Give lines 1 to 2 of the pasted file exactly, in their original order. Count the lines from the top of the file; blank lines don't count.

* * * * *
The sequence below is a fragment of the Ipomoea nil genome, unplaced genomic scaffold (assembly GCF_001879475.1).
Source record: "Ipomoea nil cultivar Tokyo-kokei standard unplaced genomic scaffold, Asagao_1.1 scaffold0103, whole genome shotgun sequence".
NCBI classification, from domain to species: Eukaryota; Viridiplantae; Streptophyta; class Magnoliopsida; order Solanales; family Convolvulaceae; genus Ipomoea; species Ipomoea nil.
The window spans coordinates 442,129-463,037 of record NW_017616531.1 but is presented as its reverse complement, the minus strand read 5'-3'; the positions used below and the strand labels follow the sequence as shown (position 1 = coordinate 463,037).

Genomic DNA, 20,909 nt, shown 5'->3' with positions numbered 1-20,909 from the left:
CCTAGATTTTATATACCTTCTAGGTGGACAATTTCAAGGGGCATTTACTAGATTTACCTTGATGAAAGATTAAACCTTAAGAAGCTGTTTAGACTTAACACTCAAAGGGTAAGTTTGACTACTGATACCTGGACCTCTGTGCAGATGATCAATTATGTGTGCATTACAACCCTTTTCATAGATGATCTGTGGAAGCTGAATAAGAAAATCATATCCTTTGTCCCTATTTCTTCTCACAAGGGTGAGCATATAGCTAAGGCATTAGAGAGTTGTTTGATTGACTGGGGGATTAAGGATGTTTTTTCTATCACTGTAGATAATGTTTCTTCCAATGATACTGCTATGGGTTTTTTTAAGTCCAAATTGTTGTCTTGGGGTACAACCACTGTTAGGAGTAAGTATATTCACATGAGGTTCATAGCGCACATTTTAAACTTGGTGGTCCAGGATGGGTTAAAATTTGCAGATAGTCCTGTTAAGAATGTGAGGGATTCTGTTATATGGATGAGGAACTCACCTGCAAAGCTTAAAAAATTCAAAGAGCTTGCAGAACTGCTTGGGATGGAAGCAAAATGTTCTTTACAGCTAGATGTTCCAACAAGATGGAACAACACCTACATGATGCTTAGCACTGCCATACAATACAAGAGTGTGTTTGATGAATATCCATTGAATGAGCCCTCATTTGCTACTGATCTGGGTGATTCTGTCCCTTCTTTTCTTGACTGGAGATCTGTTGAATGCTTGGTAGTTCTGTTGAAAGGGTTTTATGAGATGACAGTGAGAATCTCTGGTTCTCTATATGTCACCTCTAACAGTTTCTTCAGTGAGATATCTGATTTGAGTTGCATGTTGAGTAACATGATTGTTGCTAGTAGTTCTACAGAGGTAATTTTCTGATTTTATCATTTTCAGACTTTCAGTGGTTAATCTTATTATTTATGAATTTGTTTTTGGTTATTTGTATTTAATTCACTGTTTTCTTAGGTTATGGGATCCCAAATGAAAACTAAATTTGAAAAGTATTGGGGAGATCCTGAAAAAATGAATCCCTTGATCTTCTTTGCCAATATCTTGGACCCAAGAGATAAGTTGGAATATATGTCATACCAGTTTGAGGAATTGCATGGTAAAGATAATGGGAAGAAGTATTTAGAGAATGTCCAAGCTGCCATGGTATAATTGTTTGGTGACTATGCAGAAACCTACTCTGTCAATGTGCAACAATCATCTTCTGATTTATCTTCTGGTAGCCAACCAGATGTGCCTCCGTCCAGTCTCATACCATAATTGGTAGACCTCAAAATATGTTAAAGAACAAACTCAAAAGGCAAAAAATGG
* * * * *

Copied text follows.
The sequence below is a fragment of the Ipomoea nil genome, unplaced genomic scaffold (assembly GCF_001879475.1).
Source record: "Ipomoea nil cultivar Tokyo-kokei standard unplaced genomic scaffold, Asagao_1.1 scaffold0103, whole genome shotgun sequence".